It has been a year since the news of tensions between Indian and Chinese troops on the Line of Actual Control (LAC) in Ladakh first broke. Dismissed as a “routine” event in the first few weeks by officials, the truth about the extent of Chinese ingress could no longer be hidden when India lost 20 soldiers in a violent clash with soldiers of the People’s Liberation Army (PLA) in mid-June. As has been evident from commercial satellite imagery, sparse official statements and a few interviews, the crisis eventually involved seven places: Depsang plains, Galwan, Gogra, Hot Springs, North bank of Pangong Tso, Kailash range and Demchok.
The situation at Galwan was resolved a few weeks after the deadly clash, and the two sides disengaged from the face-off site. The Indian Army had occupied certain heights on the Kailash range in end-August, where it was in an eyeball-to-eyeball confrontation with the Chinese. In February this year, the two sides agreed to disengage from this location and from the north bank of Pangong Tso. This was announced by India’s Defence Minister in Parliament, where he also said that the two armies will convene the next meeting of the senior commanders within 48 hours after the complete disengagement in the Pangong lake area “to address and resolve all other remaining issues”. The last such meeting of commanders was held on April 9, but the Chinese have refused to even discuss the remaining issues.
Such an outcome was not entirely unexpected. It was written in this newspaper ( Looking after the Ladakh walkback , February 17, 2021) that India had lost its only leverage on the Kailash range for the sake of disengagement on the north bank. This happened after India reversed its position of simultaneously resolving all the flashpoints in Ladakh rather than deal with them piecemeal. India’s military rationale was evident: with soldiers and tanks of the two armies barely a few metres apart, the situation was explosive and could escalate into a major crisis with a minor incident or accident. It was also clear that by restricting itself to its own side of the LAC on the Kailash range, India had not taken control of the more dominating peaks like the Black Top and had a weak hand to play with. Politically, the Narendra Modi government seemed keen to announce a closure of the border crisis by creating the impression of an honourable solution against a major power.
Three months later, no such closure is in sight. With the PLA troops denying India access to territories it controlled by patrolling, the government’s avowed aim of restoring the status quo ante as of April 2020 remains unfulfilled. Even on the north bank of Pangong, a new status quo has been created where the patrolling rights are yet to be restored. Similarly, the Kailash range has seen neither de-escalation nor de-induction so far.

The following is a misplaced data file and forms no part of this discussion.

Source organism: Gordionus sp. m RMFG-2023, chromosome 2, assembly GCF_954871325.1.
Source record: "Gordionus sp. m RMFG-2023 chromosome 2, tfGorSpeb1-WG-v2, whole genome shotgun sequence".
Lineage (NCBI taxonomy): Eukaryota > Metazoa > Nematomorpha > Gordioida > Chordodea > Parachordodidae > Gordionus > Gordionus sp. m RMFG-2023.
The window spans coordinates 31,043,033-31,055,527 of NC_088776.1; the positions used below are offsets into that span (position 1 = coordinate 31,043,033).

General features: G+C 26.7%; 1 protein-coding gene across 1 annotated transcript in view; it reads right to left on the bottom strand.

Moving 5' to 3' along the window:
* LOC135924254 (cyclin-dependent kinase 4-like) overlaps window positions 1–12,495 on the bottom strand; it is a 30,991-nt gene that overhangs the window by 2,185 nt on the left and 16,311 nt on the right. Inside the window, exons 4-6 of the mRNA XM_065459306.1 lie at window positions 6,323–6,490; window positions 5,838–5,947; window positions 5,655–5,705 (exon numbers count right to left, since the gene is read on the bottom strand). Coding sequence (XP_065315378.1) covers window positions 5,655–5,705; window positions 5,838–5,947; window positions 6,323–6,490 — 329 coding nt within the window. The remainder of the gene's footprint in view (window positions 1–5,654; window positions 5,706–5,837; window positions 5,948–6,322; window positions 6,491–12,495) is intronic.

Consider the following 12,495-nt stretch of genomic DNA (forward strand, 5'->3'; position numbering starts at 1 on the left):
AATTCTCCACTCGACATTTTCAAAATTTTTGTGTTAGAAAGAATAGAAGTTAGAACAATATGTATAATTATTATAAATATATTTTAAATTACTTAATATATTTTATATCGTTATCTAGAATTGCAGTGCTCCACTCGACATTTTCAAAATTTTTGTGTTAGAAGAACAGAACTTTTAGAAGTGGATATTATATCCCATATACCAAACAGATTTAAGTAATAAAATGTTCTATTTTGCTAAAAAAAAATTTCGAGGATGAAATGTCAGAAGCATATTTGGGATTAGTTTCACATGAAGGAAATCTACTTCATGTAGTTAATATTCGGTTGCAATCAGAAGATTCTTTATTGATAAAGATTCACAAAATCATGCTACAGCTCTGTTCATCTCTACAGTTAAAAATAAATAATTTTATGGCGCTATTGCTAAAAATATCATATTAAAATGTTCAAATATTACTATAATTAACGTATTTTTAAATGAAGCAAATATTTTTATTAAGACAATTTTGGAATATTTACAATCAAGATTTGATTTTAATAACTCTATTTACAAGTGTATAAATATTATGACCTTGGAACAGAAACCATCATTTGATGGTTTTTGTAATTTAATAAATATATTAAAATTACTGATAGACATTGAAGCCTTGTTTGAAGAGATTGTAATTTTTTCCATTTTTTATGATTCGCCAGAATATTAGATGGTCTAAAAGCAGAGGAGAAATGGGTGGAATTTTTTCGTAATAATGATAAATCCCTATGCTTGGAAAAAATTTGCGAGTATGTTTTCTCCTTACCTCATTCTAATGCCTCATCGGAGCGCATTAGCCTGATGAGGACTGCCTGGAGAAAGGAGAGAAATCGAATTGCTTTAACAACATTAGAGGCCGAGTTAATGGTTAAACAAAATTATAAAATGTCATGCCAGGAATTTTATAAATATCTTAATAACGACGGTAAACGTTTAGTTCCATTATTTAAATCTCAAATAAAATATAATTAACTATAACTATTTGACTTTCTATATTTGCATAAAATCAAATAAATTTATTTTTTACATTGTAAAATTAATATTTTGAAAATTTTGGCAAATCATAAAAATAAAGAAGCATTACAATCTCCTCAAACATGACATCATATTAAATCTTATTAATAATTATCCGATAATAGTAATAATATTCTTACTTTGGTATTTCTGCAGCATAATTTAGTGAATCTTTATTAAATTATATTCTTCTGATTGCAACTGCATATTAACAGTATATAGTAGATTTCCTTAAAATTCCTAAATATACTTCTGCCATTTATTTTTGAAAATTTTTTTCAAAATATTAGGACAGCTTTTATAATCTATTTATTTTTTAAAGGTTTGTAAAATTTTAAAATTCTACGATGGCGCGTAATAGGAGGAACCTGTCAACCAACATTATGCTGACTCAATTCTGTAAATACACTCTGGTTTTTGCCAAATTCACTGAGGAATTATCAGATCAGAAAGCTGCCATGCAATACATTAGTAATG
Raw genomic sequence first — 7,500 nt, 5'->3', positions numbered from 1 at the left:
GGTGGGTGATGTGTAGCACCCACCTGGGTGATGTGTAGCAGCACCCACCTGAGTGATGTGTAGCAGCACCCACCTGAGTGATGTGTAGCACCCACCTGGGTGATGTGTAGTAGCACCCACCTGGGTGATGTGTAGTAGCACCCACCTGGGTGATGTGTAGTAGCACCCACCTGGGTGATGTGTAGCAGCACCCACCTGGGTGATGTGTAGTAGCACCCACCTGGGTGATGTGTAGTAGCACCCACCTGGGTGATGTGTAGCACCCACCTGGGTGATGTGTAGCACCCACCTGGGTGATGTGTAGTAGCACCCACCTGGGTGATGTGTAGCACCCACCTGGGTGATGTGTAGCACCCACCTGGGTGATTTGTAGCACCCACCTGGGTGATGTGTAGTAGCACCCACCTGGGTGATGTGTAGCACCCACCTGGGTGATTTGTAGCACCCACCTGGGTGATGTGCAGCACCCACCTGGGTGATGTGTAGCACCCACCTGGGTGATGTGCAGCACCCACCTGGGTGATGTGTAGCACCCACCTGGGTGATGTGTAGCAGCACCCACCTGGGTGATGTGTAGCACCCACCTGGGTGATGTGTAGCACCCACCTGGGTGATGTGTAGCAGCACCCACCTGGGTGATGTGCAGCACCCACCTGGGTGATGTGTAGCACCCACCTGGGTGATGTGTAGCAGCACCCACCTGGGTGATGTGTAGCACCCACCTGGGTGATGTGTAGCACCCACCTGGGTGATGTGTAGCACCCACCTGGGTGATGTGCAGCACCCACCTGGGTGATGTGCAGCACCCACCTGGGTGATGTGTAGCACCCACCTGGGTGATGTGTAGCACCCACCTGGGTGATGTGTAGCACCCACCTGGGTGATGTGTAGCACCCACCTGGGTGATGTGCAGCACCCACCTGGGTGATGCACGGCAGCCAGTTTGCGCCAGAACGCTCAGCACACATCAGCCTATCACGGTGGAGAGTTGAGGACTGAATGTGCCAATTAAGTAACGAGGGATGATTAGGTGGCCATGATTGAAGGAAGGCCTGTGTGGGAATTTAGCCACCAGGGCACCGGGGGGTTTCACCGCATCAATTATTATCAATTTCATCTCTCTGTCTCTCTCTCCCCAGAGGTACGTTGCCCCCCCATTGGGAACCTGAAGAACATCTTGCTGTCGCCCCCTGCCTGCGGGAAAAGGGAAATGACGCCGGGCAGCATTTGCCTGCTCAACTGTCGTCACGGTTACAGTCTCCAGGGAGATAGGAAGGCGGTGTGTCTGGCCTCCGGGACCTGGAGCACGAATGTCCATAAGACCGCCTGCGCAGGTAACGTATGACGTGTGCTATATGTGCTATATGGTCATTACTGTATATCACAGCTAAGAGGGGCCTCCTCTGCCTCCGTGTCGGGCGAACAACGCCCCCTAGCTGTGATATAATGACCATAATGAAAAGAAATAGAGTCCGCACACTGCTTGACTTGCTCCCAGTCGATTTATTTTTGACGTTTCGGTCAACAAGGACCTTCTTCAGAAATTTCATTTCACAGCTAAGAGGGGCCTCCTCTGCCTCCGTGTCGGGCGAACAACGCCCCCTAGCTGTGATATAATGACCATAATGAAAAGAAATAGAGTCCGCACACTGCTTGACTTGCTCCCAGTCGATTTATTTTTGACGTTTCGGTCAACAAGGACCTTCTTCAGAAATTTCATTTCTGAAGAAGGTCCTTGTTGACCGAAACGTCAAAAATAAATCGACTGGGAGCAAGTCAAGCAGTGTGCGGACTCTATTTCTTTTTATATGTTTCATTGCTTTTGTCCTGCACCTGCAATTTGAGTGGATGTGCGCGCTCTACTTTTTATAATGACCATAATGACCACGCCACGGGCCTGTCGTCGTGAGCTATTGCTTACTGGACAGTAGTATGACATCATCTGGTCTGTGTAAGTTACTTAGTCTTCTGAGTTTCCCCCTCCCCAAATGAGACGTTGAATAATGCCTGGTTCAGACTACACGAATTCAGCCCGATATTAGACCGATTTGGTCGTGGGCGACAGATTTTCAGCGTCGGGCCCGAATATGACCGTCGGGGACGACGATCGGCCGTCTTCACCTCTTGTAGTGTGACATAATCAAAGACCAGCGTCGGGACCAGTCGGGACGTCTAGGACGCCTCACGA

In each statement, both India and China reiterate the need “to ensure peace and tranquillity” in border areas. Even if there have been no further deaths after June and no firing after early September, the peace on the border is both unstable and unsustainable. Ongoing tensions, with massive deployments on each side, belie any hope of tranquillity. That the security establishment in New Delhi is cognisant of the volatility and risk can be gauged from the fact that the Indian Army has undertaken a major reorientation of its units and formations towards the China border.
COVID-19 and geopolitics
Even as the situation on the border poses a tricky challenge for India, its geopolitical concerns have been exacerbated by the devastation caused by the mismanagement of COVID-19. Through its ‘Vaccine Maitri’ programme, New Delhi was presenting itself as a better alternative to Beijing’s vaccine diplomacy, particularly in South Asia. Shaken by scenes of massive suffering and public criticism, the Modi government has backtracked on existing contractual commitments to supply vaccines to its friendly neighbours. Countries such as Bangladesh and Sri Lanka have started procuring vaccines from China, further casting doubts on India’s reliability as a partner and raising questions about its ability to act as a counter to China. Sensing the opportunity, Beijing also moved in quickly, organising a meeting with all South Asian countries except India, ostensibly to deal with the pandemic.
New Delhi was also the lynchpin of the Quad’s pledge to deliver a billion doses of COVID-19 vaccine throughout the Indo-Pacific by the end of 2022, an effort focused on countering Chinese influence in the region. With India now trying to import vaccines for its own population and reneging on its commitments to other poor countries under GAVI’s COVAX scheme, the proposal now seems to be on a weak footing. The abysmal failure of the Modi government to anticipate and deal with a public health crisis has diminished India’s aura as an emergent power. A Prime Minister tom-tomming the mantra of ‘Atmanirbharata’ or self-reliance has been forced to reverse a 16-year-old policy to accept global aid has laid bare India’s vulnerabilities, further reducing its standing as the Quad’s anchor.